Intervention for an Employee

Sometimes in the workplace we encounter uncomfortable situations involving a coworker who has a drug or alcohol problem. If you know that one of your coworkers has such a problem, you have a responsibility to try to make sure that that individual receives some help. After all, having employees with drug or alcohol problems can be a huge liability not only for companies, but for fellow coworkers as well.

Helping a coworker, however, does not involve confronting that person in a hostile or forceful manner. If you know the individual on a personal level, then it might be acceptable for you to initiate a conversation with him or her about the drug or alcohol problem, and try to get the person to seek treatment for the addiction. Talking to friends and really listening to them is sometimes a great way to get through to them about a serious problem that they have that they would rather not talk about, or even admit to having.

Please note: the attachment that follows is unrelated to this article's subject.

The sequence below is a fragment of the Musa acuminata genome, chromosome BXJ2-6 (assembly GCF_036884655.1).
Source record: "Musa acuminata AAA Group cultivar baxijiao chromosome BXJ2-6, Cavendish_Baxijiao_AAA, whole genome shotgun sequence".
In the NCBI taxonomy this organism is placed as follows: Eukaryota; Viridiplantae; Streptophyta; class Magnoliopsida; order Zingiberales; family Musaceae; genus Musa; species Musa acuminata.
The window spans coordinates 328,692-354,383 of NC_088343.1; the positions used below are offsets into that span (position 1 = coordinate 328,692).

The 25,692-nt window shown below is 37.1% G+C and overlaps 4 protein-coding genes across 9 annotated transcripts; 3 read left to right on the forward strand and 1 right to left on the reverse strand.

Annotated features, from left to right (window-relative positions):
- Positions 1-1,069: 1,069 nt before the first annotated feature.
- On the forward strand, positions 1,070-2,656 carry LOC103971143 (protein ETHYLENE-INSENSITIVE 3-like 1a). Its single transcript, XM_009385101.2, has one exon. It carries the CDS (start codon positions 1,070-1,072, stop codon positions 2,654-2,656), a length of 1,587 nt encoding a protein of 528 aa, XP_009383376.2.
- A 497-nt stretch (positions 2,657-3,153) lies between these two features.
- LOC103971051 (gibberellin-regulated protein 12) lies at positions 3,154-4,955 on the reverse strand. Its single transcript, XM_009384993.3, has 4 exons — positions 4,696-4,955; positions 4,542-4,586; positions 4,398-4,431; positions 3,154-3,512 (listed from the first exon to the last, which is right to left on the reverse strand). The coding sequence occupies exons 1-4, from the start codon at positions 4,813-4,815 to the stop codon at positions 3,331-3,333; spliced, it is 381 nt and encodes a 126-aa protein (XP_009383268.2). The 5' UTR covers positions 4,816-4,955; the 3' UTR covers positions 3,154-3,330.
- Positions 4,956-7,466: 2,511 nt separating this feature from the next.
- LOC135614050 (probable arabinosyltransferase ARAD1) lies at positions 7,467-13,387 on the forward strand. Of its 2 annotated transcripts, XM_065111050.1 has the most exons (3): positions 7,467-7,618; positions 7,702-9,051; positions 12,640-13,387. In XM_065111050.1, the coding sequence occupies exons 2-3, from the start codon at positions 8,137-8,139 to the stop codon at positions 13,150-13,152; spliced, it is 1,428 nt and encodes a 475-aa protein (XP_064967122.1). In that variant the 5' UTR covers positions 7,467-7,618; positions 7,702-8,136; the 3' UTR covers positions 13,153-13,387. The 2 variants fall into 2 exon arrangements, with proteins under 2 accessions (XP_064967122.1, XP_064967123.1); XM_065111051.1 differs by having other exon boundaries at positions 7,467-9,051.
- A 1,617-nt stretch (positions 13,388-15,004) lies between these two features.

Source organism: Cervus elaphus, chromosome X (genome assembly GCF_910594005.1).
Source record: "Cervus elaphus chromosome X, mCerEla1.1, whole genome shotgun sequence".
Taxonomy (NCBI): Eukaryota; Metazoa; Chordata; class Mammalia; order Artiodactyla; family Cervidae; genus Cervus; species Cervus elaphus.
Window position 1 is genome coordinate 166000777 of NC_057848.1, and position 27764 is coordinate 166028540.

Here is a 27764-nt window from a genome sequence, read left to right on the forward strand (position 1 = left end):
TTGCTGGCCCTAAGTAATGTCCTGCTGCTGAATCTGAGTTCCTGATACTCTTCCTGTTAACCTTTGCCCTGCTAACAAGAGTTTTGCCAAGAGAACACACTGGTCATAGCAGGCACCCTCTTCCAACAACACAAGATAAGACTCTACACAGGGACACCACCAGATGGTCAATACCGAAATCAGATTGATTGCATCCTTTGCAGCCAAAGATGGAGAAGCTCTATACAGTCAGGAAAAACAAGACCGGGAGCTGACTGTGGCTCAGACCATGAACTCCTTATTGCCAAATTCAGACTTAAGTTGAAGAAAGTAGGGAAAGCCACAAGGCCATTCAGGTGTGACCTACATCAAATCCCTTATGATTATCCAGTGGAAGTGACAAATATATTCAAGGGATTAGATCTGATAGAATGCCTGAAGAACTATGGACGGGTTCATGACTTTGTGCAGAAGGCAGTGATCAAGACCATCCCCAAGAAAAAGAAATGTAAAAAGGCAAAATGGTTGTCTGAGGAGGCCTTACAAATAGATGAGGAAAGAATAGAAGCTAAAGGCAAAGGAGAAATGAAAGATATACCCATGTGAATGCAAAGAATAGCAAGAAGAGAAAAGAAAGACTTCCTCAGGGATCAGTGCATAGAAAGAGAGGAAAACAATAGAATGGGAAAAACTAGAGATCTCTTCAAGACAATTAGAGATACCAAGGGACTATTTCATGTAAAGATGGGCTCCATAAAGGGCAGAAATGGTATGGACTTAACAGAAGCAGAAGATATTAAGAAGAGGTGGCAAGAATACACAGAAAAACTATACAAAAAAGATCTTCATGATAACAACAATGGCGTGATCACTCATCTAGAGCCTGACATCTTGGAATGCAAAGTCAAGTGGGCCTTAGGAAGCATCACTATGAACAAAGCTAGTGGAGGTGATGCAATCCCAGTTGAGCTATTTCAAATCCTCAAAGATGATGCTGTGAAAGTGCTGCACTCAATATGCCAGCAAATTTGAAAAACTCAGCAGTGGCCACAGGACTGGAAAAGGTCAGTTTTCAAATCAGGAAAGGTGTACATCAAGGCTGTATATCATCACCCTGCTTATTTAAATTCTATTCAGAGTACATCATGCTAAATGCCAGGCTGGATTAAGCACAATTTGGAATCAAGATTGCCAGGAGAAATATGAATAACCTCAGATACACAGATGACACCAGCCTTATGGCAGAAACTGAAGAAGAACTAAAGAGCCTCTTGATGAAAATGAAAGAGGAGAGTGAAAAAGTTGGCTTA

These situations must be handled with tact, however.

If you do not know someone on a personal level, you should not approach that individual directly to discuss his or her addiction. Instead, try talking to a human resources representative about the issue. Many companies have programs that are designed to help employees who have substance abuse problems. These programs are not intended to get people in trouble or cause them to lose their jobs. They are, in fact, created to provide a way for employees to receive help when they might otherwise not have the means or resources to seek that help.

If an employee has tried to stop his or her drug or alcohol use unsuccessfully, then the person may need to seek treatment at a substance abuse facility. Friends, family members, and in some cases employers can all help addicted individuals through an intervention if all other attempts at ceasing drug or alcohol use have failed.

Interventions should only be carried out by trained, licensed professionals. Conducting an intervention is a very delicate matter and should always be handled by those who know exactly what they are doing. In some cases, professional help lines will be able to direct you to qualified intervention specialists in your area. As you search for the right person, make sure that you check his or her credentials to ensure that you choose the most qualified person to help the employee who is in trouble.